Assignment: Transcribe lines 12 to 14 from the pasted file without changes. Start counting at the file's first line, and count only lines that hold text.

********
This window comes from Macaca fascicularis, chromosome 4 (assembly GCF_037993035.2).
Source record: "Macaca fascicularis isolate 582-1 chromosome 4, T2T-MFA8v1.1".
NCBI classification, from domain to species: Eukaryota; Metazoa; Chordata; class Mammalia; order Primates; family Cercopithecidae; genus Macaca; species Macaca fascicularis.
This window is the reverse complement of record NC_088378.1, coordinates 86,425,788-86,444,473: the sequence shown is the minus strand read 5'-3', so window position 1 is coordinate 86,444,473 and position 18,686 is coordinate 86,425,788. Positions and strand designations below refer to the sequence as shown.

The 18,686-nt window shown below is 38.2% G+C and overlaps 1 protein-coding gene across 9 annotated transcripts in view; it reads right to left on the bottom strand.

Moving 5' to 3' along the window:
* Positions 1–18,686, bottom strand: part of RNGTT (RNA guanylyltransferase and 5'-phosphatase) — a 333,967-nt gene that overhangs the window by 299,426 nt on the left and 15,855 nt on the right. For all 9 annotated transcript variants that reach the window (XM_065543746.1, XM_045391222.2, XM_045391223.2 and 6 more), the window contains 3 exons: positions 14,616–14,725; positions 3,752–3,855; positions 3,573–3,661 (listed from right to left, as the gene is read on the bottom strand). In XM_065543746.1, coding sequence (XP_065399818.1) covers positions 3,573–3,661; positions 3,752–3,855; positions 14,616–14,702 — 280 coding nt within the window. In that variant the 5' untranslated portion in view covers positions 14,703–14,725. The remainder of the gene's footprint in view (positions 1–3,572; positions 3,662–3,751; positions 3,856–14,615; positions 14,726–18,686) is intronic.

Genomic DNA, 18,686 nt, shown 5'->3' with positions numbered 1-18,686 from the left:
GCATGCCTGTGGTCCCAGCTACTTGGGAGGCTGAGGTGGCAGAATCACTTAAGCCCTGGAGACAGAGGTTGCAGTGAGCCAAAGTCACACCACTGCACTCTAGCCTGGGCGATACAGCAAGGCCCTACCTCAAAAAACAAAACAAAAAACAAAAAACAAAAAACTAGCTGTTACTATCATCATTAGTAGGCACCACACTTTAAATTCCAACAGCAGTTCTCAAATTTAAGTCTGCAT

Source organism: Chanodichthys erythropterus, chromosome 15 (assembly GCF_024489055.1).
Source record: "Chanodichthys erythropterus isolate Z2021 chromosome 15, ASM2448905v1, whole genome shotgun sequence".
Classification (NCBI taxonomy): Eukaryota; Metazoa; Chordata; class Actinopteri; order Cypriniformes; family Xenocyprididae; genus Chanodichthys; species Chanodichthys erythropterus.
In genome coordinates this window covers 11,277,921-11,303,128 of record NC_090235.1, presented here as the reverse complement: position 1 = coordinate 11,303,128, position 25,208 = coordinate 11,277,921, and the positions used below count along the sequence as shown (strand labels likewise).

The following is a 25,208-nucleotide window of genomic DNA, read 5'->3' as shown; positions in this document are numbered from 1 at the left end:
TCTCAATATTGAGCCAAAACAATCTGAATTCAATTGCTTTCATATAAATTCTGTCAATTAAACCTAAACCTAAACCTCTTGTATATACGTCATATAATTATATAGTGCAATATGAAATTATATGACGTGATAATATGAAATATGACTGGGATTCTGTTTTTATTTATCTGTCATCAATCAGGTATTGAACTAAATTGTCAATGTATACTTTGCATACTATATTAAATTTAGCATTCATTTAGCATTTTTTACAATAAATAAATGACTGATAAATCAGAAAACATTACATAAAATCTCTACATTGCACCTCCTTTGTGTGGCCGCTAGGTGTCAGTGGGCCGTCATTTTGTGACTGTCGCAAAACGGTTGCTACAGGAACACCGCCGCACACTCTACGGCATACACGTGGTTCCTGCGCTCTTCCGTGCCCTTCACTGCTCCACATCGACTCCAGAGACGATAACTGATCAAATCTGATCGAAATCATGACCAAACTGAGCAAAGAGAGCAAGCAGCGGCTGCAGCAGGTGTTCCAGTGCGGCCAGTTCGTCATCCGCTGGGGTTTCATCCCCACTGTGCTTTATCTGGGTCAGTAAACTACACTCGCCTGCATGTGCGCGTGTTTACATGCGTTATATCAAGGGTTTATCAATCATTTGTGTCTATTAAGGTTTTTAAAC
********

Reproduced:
Classification (NCBI taxonomy): Eukaryota; Metazoa; Chordata; class Actinopteri; order Cypriniformes; family Xenocyprididae; genus Chanodichthys; species Chanodichthys erythropterus.
In genome coordinates this window covers 11,277,921-11,303,128 of record NC_090235.1, presented here as the reverse complement: position 1 = coordinate 11,303,128, position 25,208 = coordinate 11,277,921, and the positions used below count along the sequence as shown (strand labels likewise).

The following is a 25,208-nucleotide window of genomic DNA, read 5'->3' as shown; positions in this document are numbered from 1 at the left end: